So I’m cleaning out my birdcage the other day and I ran across an article in the New York Times regarding an event here in my neck of the woods that got me conTIMplating why it’s called ‘neck’ of the woods and not ‘hip’ of the woods or ‘spleen’ of the woods and why it’s even in the woods in the first place. Said event was the World Ice Fishing Championships held last week on the Big Eau Pleine Reservoir (French for ‘large, old, nondescript body of water’) located in the greater Wausau, Wisconsin Metropolitan Area.
Fishermen from eleven countries (counting newcomers Japan and Mongolia) paid their own considerable fares to get to Northern Central Wisconsin, known as “The Northern Central Wisconsin Capitol of the World” because at no other location can one find so much of Northern Central Wisconsin. They came for the prestigious two-day ice fishing tournament to include the lavish and opulent opening ceremonies held at the newly remodeled Fillmore Pub & Eatery, known for its Monster Burgers and free wifi.
During the event itself, anglers compete in ironically-named ‘heats’ of three hours in which they drill holes in the ice and hook as many fish as they can. The team with the weightiest catch wins. Much like the original Cold War, the strategy in this one is often one of “subterfuge and misdirection.” Teams often hide caught fish in their pockets or fanny packs to ward competitors from a particularly productive ice-puncture as well as fend off any potential suitors. The type of fish targeted is also strategized. European and Asian teams tend to shoot for large quantities of smaller perch while the U.S. team likes to emulate the midnight diets of their teenage populace and load up on a bunch of crappie.
Unfortunately, the crappie strategy took a dump this year as cold temperatures made the larger fish inactive and gave the U.S. team something of a casting constipation as there were few crappies to be caught. The Russians thus pulled off their own Miracle on Ice and celebrated in hearty Wisconsin style, though there were some moments of tense confusion until someone illuminated the differences between Putin and poutine.
While it is no mystery that such a festal event garners world-wide media circus-type journalism, the gist of this particular article surprisingly did not revolve around the fact that the athletes in this event are referred to as ‘athletes,’ but rather that said athletes are subject to international requirements for drug-testing.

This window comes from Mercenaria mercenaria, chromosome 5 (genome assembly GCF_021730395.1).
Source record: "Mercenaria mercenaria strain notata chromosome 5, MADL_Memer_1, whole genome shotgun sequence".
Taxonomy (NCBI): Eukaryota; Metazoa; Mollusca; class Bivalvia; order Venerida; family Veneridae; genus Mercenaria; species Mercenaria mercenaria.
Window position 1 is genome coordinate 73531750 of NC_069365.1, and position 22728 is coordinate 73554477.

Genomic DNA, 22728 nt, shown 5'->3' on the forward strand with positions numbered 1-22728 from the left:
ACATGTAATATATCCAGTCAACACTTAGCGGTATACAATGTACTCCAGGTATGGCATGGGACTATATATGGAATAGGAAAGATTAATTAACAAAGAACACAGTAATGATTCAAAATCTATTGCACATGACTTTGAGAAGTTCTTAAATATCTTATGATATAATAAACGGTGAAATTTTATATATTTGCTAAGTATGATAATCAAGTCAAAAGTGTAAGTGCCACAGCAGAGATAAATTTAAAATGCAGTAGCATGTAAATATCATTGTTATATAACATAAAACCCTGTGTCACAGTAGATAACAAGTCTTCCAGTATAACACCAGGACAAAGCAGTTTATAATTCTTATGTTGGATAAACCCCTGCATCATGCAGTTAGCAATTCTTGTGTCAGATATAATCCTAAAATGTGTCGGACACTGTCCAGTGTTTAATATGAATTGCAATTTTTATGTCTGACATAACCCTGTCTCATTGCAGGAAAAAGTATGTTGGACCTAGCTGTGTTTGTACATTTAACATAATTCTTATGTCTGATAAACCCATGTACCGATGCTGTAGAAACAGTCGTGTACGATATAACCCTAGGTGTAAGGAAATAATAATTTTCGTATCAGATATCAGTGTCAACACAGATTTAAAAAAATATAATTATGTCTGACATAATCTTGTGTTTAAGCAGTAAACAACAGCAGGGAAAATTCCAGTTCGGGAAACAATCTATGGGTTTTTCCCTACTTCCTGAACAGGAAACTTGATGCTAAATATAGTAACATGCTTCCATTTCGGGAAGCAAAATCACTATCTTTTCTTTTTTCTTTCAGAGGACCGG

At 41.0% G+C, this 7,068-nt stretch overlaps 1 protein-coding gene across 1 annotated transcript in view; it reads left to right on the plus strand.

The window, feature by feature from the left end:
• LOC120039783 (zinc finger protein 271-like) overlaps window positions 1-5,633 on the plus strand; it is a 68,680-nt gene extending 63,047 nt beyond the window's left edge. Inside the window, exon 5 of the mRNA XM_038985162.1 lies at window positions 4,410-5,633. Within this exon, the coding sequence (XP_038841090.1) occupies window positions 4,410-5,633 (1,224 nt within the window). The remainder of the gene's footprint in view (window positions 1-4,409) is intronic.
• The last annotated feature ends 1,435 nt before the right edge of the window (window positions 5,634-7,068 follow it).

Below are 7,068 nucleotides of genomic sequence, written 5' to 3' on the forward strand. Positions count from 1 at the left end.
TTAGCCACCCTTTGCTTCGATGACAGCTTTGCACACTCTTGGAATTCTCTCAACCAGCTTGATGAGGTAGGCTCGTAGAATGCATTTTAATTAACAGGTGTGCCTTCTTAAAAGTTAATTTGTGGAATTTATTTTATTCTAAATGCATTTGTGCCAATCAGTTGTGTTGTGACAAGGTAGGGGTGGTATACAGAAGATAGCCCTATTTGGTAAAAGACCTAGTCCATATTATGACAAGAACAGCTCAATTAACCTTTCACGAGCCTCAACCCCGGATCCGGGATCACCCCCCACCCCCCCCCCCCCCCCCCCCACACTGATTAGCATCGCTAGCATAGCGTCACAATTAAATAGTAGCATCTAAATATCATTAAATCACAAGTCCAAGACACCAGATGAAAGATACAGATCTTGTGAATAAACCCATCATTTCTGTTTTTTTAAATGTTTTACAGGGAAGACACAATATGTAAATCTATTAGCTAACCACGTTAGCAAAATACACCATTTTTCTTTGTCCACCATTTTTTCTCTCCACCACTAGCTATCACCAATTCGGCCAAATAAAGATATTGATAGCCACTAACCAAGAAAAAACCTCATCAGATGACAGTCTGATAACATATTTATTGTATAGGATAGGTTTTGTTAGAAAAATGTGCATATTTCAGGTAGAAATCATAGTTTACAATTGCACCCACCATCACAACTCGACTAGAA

An official from the U.S. Anti-Doping Agency was on hand to test the personal urine of these jig-wielding ruffians for steroids and growth-hormones, which had participants and spectators alike wondering why the testing job was not being eliminated by the looming budget sequester.
The reason for the testing is that the U.S. Freshwater Fishing Federation (USFFF) is fighting to make ice fishing an Olympic sport, joining the likes of “Let’s add dressage [horse dancing] to the games” and “Let’s make Nikki Minaj a judge on Idol” as the worst ideas ever. As such, the ice fishing mucky mucks are required to subject their ‘athletes’ to the same stringent doping examination rules as skiers, weight-lifters, and putt-putt golfers. Don’t laugh. In 2011, two minigolfers were stripped of their accolades because they tested positive for banned substances (rumored to be plastic bags and 20-oz. sodas). “Doping is fundamentally contrary to the spirit of the sport,” reads the World Minigolf Sport Federation’s rule book.
“But,” you may ask, “is it seriously necessary to test ice fishermen for growth hormones?!”
This is a fair question but one to which I must respond with a rather sarcastic, “Is Betty White?” Any contest that hopes to be an Olympic game must adhere to the stringent international anti-doping policies that govern all exertive sports including bowling, darts and even chess. (It is true that two bowlers and a chess player have recently been suspended from their respective ‘sport’ for testing positive for performance-enhancing drugs, though there seems to be no truth to the rumor that the chess nut was roasted over an open fire.)
If the ice fishing drug policies leave you cold, chill. Unlike most governing bodies, it appears that the USFFF has a shred of common sense. “We do not test for beer,” said the chairman with a straight face, “because then everybody would fail.”
At least they would in my crack of the woods.